University of Louisiana at Lafayette researchers are developing a way to streamline information sharing related to hurricanes, tornadoes, terrorist attacks, chemical spills and other large-scale disasters.

“The Louisiana All-Hazard Information Portal will improve data collection efforts to enhance the State of Louisiana’s ability to quantify and communicate all-hazard risk.  No such platform currently exists. The quantification of risk will enable disaster management officials to better understand the risks that various communities face, and also to educate the general public and businesses in an effort to enhance the community’s all-hazards disaster resiliency and community sustainability,” said Dr. Ramesh Kolluru, interim vice president for Research at the University of Louisiana at Lafayette.

The issue, which gained international attention during Hurricane Katrina, persists for one reason, Kolluru said: “Every agency speaks a different language, uses different terminology, and has different plans. It causes confusion and ineffectiveness.”
What about convincing people about the danger?  The Nashua Telegraph via University of Massachusetts, Lowell, doesn't answer that directly, but instead asks If Subways Can Sell iPhones, Why Can’t They Sell Science?
By David Brooks
Willie Sutton famously said he robbed banks because that’s where the money is. David Lustick, of Nashua, has adopted a similar philosophy for getting the public to think about science, and particularly about climate change.

“Instead of expecting people to go to the museum, why not bring the learning opportunity to where the people are,” said Lustick, a professor of mathematics and science education in the graduate school of education at UMass-Lowell.

In this case, the people are riding the red and orange lines of the MBTA – roughly half a million people each weekday. They are the initial focus of, a collaboration led by UMass Lowell and Lustick.

“We’re looking at it as an extension of the Boston Museum of Science, as a science exhibit that’s outside the walls of the museum,” said Lustick.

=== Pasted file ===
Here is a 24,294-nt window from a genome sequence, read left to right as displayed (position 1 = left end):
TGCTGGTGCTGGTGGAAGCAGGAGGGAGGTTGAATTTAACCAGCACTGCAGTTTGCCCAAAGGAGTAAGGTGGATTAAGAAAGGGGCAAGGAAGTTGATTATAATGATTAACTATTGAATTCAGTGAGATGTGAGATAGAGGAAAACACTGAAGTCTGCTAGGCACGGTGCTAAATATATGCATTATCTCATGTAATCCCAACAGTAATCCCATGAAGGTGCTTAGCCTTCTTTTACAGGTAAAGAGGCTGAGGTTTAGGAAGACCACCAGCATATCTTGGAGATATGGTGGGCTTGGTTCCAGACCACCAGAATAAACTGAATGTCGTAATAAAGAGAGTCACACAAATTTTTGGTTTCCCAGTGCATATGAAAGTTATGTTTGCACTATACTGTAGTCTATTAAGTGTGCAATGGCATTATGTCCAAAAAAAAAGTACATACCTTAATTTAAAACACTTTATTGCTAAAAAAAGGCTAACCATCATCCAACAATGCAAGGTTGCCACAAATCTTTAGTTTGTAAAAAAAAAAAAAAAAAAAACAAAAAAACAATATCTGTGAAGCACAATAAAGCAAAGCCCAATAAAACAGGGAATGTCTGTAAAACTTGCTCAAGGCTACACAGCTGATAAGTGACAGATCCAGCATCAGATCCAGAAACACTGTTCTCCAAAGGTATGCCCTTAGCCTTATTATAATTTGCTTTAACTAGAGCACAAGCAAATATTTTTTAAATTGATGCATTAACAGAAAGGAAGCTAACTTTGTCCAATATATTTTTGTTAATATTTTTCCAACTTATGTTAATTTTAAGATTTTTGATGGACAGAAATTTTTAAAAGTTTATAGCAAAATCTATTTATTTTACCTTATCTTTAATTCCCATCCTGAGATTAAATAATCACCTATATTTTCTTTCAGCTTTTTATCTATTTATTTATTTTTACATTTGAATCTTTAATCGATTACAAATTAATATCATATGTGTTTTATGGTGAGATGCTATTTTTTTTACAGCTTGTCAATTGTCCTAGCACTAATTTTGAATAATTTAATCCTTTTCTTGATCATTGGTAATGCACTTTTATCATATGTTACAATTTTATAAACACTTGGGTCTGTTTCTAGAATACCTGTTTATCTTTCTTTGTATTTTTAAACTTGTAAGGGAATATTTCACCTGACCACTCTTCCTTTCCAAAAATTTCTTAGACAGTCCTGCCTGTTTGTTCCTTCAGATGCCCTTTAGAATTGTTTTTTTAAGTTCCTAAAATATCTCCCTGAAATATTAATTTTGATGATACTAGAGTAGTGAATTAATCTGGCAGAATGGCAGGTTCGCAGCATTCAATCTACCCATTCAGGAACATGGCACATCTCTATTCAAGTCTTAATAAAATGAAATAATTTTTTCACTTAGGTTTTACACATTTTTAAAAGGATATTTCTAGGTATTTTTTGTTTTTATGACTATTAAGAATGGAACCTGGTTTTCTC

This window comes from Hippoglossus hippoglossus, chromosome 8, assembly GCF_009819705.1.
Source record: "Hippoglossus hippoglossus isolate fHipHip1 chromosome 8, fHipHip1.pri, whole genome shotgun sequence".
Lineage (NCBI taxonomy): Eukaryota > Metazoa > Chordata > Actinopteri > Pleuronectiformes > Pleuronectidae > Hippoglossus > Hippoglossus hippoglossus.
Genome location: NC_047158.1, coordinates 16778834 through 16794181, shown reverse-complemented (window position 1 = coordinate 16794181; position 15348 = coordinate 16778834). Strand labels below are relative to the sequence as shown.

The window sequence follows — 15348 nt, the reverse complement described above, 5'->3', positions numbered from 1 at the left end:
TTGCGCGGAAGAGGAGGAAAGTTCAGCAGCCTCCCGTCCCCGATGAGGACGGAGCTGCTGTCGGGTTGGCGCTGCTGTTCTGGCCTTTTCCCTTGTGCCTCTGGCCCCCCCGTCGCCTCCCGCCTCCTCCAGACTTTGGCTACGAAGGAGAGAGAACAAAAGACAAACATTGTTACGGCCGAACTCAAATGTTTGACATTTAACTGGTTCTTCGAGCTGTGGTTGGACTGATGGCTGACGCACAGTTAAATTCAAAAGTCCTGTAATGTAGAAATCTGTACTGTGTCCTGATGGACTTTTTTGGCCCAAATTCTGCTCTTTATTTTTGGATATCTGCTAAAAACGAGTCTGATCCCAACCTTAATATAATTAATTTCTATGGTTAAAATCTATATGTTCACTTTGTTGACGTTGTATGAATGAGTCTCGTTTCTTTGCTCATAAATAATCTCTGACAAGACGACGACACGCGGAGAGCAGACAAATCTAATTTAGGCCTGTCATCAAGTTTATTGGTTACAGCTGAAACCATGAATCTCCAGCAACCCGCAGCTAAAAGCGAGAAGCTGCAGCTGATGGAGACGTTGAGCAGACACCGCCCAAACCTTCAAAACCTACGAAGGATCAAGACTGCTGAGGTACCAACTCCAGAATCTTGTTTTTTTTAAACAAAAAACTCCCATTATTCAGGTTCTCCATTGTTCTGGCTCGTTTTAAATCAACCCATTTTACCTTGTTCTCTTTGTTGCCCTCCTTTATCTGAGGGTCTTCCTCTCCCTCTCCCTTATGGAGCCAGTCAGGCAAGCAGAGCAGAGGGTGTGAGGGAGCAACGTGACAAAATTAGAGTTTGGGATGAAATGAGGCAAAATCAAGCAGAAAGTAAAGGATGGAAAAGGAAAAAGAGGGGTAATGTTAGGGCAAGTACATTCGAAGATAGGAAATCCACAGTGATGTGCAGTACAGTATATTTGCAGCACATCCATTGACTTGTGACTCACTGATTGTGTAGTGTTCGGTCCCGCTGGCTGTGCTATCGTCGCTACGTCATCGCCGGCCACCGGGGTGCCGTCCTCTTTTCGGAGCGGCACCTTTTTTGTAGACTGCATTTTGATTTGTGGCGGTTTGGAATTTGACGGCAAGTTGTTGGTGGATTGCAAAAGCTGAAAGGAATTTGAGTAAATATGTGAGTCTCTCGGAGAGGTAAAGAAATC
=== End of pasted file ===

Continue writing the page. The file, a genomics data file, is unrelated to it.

Finally, what about the ethics of geoengineering?

University of Alabama, Birmingham: UAB professor leading the charge in ethical conversations
By Marie Sutton
Tuesday, October 08, 2013
David Morrow, Ph.D., University of Alabama at Birmingham assistant professor of philosophy, is among only a handful of experts leading the national conversation about the ethics of geoengineering, the large-scale intervention in the Earth’s climate system to counteract climate change.

Morrow has made it his mission to inform people designing relevant institutions that any decisions regarding geoengineering should reflect ethical consideration. He recently co-wrote an opinion paper titled “Research Ethics and Geoengineering,” which appeared in the “Geoengineering Our Climate? Working Paper and Opinion Article Series.” It is part of one of the first series of papers dedicated to exploring the ethics, politics and governance of this provocative new issue. In it, Morrow and his colleagues addressed three principles they feel must be considered when making plans for field studies related to this area: respect, justice and minimization.
Should there ever be a Greenfinger interested in hacking the planet,  I suggest he read this book.


  1. That's some craaaazzzzzy stuff Pinku-Sensei. I'm hoping that really was a comet full of CO2 and not the Arctic Ocean going pop pop fizz fizz from trapped CH4 (methane) being released a-la Guy McPhearson and Near Term Human Extinction due to a sudden loss of a polar ice cap. Because if that’s the case from one Dodo Bird to another we're in deep do-do and Guy is right.

    But I'm not one to jump to conclusions here. I'm just sayin,

    1. You're on to something. I'm trained as a paleontologist, and one of my favorite classes in grad school was a seminar on mass extinctions. Both the Paleocene-Eocene event and today look way too familiar. A comet would take us off the hook in some ways, but the effects of increasing CO2 and CH4 would look the same no matter what the cause.